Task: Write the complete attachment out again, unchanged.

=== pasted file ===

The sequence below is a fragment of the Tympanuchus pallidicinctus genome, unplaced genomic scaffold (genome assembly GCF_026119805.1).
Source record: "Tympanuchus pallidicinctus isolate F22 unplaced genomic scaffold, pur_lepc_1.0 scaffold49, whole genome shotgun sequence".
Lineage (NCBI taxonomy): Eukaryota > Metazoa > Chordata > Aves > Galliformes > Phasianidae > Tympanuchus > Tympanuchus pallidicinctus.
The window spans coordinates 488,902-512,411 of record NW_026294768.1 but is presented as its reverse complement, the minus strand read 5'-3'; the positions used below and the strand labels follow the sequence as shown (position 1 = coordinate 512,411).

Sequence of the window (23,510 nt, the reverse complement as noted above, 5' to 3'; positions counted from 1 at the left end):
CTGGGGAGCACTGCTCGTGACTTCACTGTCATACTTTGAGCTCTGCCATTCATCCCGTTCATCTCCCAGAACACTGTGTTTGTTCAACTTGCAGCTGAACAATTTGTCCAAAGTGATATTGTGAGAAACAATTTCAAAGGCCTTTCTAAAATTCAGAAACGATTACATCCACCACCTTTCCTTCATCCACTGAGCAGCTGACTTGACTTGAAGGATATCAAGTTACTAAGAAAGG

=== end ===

The sequence below is a fragment of the Tympanuchus pallidicinctus genome, unplaced genomic scaffold (genome assembly GCF_026119805.1).
Source record: "Tympanuchus pallidicinctus isolate F22 unplaced genomic scaffold, pur_lepc_1.0 scaffold49, whole genome shotgun sequence".
Lineage (NCBI taxonomy): Eukaryota > Metazoa > Chordata > Aves > Galliformes > Phasianidae > Tympanuchus > Tympanuchus pallidicinctus.
The window spans coordinates 488,902-512,411 of record NW_026294768.1 but is presented as its reverse complement, the minus strand read 5'-3'; the positions used below and the strand labels follow the sequence as shown (position 1 = coordinate 512,411).

Sequence of the window (23,510 nt, the reverse complement as noted above, 5' to 3'; positions counted from 1 at the left end):
CTGGGGAGCACTGCTCGTGACTTCACTGTCATACTTTGAGCTCTGCCATTCATCCCGTTCATCTCCCAGAACACTGTGTTTGTTCAACTTGCAGCTGAACAATTTGTCCAAAGTGATATTGTGAGAAACAATTTCAAAGGCCTTTCTAAAATTCAGAAACGATTACATCCACCACCTTTCCTTCATCCACTGAGCAGCTGACTTGACTTGAAGGATATCAAGTTACTAAGAAAGG